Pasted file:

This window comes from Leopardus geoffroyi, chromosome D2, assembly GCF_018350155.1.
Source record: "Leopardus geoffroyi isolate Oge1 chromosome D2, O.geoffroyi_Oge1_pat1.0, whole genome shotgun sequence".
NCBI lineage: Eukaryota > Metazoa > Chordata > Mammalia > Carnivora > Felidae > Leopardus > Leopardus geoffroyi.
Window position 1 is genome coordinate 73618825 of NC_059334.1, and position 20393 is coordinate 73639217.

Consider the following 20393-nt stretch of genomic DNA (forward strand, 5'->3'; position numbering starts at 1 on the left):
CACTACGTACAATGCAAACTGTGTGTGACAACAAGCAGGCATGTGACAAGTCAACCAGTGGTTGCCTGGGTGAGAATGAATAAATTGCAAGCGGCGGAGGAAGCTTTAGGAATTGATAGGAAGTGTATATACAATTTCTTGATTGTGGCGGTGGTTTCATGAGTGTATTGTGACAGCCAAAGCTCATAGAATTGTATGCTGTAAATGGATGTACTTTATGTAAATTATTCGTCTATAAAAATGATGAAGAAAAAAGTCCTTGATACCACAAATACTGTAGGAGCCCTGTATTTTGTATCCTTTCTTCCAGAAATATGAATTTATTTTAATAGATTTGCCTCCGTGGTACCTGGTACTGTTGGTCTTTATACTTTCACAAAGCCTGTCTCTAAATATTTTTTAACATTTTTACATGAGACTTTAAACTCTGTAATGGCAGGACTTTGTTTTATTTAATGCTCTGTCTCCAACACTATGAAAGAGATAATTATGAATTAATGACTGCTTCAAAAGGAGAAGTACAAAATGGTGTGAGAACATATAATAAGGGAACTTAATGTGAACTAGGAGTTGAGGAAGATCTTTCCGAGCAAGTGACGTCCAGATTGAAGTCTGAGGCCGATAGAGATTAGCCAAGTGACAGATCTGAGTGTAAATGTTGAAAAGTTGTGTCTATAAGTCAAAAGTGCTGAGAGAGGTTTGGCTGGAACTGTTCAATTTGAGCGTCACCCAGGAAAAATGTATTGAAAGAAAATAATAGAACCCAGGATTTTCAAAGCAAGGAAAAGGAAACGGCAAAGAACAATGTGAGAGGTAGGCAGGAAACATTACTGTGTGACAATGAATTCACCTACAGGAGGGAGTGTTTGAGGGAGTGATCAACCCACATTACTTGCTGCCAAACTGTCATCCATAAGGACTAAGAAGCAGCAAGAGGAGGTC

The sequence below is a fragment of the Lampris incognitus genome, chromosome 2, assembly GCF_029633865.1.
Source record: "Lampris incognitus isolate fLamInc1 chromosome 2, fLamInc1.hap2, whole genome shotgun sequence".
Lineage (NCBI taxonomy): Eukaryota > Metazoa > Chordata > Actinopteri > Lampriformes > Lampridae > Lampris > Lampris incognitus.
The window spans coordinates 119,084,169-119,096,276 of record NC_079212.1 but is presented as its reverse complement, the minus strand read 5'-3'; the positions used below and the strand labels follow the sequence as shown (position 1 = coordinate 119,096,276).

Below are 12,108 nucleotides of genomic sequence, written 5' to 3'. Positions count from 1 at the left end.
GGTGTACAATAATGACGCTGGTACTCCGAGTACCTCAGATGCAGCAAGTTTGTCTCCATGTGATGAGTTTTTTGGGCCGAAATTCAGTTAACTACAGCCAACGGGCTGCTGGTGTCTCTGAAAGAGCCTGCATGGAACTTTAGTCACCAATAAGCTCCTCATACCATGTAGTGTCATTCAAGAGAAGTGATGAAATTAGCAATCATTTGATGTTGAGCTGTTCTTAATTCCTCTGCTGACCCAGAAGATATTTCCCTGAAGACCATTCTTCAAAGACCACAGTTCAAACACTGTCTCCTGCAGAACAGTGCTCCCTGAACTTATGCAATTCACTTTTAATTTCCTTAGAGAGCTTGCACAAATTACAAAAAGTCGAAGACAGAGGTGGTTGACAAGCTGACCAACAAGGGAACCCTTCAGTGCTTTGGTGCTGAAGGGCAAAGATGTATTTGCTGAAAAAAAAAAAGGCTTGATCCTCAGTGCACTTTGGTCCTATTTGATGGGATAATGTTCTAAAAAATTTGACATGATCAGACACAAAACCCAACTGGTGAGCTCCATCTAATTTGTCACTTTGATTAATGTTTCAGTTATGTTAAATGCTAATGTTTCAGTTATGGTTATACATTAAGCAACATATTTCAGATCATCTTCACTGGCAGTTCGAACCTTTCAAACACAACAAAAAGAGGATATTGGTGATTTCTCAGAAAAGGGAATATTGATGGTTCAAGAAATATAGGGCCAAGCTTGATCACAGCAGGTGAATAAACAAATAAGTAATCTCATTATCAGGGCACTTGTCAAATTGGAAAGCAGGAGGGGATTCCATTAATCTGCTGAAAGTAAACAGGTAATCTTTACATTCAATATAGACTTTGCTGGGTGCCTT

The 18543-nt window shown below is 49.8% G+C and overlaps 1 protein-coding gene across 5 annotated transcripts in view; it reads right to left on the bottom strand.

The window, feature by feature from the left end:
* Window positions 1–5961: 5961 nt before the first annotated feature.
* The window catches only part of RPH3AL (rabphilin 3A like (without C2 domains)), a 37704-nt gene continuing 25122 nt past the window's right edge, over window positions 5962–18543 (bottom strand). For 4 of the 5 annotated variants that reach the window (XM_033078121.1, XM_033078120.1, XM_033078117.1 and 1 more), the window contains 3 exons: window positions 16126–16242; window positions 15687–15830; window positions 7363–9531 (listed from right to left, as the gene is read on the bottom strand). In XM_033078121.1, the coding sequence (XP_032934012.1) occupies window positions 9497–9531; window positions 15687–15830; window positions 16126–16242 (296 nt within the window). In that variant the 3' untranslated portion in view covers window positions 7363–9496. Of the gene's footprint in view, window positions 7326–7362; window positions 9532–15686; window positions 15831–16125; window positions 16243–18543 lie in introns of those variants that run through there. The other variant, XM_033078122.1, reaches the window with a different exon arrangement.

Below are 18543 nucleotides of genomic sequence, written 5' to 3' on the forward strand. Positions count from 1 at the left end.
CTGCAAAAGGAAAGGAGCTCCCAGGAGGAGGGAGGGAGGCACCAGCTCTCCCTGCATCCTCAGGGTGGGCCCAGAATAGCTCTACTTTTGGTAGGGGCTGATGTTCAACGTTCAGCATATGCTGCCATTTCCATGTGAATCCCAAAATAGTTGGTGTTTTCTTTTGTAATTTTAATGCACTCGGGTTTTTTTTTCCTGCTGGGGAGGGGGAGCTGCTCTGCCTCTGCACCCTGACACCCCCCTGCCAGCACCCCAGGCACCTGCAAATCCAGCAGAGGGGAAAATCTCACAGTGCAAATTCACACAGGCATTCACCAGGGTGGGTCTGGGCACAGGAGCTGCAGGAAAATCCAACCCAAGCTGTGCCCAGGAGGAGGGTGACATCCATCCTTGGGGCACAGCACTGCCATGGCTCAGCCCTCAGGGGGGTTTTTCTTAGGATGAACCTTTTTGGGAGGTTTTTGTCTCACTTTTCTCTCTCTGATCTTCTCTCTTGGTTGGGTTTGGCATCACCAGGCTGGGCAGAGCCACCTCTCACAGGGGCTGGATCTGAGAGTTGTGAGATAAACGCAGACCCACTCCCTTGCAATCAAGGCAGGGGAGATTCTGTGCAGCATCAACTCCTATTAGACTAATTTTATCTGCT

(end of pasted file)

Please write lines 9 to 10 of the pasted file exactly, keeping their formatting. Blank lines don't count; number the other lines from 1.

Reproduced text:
Lineage (NCBI taxonomy): Eukaryota > Metazoa > Chordata > Actinopteri > Lampriformes > Lampridae > Lampris > Lampris incognitus.
The window spans coordinates 119,084,169-119,096,276 of record NC_079212.1 but is presented as its reverse complement, the minus strand read 5'-3'; the positions used below and the strand labels follow the sequence as shown (position 1 = coordinate 119,096,276).